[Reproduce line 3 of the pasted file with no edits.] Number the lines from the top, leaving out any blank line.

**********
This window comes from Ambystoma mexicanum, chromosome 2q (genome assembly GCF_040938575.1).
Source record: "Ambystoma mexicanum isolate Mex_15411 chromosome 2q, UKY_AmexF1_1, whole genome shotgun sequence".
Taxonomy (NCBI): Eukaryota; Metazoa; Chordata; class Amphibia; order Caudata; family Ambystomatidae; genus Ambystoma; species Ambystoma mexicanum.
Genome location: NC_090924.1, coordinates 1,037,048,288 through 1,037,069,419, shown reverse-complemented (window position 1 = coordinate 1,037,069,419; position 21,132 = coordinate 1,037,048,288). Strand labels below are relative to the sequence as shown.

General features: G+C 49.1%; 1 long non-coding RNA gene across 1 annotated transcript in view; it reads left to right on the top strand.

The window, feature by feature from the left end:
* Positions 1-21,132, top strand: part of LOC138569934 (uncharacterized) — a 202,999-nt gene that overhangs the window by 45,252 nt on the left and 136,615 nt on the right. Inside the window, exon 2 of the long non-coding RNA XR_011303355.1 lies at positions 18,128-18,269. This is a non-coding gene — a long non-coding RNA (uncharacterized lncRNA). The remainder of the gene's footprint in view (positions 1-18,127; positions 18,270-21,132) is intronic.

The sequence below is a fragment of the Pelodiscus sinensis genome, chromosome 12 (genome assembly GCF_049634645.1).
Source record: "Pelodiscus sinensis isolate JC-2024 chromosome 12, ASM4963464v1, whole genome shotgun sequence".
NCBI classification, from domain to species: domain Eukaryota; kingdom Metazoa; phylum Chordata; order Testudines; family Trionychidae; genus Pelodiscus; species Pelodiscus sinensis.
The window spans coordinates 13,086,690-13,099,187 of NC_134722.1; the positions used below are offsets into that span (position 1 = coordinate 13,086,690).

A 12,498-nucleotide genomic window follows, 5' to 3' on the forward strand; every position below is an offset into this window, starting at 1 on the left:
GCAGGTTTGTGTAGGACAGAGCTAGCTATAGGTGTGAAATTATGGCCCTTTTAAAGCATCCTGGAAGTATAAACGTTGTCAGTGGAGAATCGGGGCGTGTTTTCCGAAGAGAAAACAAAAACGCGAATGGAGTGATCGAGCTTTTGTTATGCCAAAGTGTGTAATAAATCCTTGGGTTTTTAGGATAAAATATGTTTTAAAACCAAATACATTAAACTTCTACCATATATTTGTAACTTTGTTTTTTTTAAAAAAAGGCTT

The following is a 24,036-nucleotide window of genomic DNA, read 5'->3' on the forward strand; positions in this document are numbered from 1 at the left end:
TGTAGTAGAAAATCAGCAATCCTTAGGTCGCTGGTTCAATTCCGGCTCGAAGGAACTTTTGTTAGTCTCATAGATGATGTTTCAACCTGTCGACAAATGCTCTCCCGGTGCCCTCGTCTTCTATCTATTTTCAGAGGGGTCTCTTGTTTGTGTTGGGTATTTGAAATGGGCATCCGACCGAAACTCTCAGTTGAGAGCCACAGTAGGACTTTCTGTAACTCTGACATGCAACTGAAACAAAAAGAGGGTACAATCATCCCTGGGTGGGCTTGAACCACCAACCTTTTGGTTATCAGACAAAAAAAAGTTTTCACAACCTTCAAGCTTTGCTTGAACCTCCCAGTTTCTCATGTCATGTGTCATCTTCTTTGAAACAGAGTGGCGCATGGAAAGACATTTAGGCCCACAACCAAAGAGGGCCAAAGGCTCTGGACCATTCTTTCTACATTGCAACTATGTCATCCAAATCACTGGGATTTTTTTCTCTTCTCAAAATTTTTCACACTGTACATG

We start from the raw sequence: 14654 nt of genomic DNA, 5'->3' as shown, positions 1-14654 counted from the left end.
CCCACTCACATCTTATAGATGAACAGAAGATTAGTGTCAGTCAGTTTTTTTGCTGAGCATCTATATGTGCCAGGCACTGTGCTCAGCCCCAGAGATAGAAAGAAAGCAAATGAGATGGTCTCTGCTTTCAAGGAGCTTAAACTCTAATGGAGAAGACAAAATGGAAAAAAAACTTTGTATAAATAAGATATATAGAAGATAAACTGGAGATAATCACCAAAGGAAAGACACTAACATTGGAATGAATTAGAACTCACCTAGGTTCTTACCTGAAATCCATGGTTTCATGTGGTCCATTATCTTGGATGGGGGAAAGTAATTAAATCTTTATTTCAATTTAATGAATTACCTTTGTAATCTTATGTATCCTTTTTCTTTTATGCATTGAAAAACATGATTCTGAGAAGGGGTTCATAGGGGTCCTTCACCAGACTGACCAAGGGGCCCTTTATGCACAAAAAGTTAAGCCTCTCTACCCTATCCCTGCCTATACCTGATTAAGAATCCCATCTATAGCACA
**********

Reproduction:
Taxonomy (NCBI): Eukaryota; Metazoa; Chordata; class Amphibia; order Caudata; family Ambystomatidae; genus Ambystoma; species Ambystoma mexicanum.